After leaving Fairport Convention and Steeleye Span, bass player Ashley Hutchings dreamt of a band that would play traditional British folk and Morris dance tunes with the energy and instrumental virtuosity of rock & roll continued with the Albion Country Band. Although the original group, featuring Royston Wood, Sue Draheim, and Steve Ashley, in addition to Hutchings, was together for less than two years, the ripples they brought to British folk music have continued to be felt. Their sole album, Battle of the Field, released three years after they disbanded, remains a much-cherished classic. With the band's resurrection as the Albion Dance Band in 1975, and later, as the Albion Band, Hutchings' dreams have continued to yield fruit. Hutchings initially assembled the group that became the Albion Country Band to accompany his then-wife, Shirley Collins, on her 1971 album No Roses. Inspired by the results, the musicians agreed to continue pooling their resources as the Albion Country Band. After providing accompaniment for Ashley on his album, Stroll On, and Richard Thompson on two tracks that were released on his 1991 cassette-only album, Doom and Gloom From the Tomb, Vol. 2, Hutchings and the Albion Country Band, joined by such top-notch British folk musicians as John Kirkpatrick, Martin Carthy, and Simon Nicol, recorded heir first band album in 1973. Financial difficulties caused Hutchings to disband the group before the album's release. With no band to promote the recording, Island held back the album's release until 1976.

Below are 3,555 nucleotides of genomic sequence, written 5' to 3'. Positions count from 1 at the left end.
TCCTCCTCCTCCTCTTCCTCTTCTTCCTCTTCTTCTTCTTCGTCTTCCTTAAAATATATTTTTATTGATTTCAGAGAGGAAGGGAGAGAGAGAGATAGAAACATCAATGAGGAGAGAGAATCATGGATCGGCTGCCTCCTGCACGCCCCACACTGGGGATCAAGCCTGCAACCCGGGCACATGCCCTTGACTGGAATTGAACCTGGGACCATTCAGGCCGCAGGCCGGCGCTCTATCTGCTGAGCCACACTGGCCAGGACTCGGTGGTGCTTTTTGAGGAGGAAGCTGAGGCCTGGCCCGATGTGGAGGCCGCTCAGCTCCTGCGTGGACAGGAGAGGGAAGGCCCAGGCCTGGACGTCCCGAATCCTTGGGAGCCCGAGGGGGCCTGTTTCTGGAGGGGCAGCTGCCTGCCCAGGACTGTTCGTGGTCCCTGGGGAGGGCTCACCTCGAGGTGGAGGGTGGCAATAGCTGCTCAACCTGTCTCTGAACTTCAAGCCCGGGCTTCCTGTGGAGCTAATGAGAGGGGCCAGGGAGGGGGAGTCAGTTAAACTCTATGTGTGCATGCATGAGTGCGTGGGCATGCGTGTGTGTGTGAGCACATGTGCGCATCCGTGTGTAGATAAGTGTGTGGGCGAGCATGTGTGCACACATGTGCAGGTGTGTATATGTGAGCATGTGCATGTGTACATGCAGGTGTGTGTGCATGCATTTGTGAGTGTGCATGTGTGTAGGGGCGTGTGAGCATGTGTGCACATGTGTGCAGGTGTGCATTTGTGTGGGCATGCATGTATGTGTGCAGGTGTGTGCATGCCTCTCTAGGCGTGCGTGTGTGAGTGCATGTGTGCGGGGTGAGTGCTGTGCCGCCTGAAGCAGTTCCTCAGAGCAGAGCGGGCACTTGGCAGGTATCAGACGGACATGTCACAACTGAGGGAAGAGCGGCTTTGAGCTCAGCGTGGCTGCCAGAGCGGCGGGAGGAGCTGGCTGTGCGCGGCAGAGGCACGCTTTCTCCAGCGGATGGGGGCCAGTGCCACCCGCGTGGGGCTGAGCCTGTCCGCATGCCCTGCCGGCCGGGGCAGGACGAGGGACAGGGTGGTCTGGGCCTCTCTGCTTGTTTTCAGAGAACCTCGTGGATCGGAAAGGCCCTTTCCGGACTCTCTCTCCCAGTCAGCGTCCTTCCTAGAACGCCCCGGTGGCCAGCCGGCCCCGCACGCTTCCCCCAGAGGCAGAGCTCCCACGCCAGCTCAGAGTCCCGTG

Albion Country Band
After leaving Fairport Convention and Steeleye Span, bass player Ashley Hutchings dreamt of a band that would play traditional British folk and Morris dance tunes with the energy and instrumental virtuosity…
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Albion Country Band Biography
by Craig Harris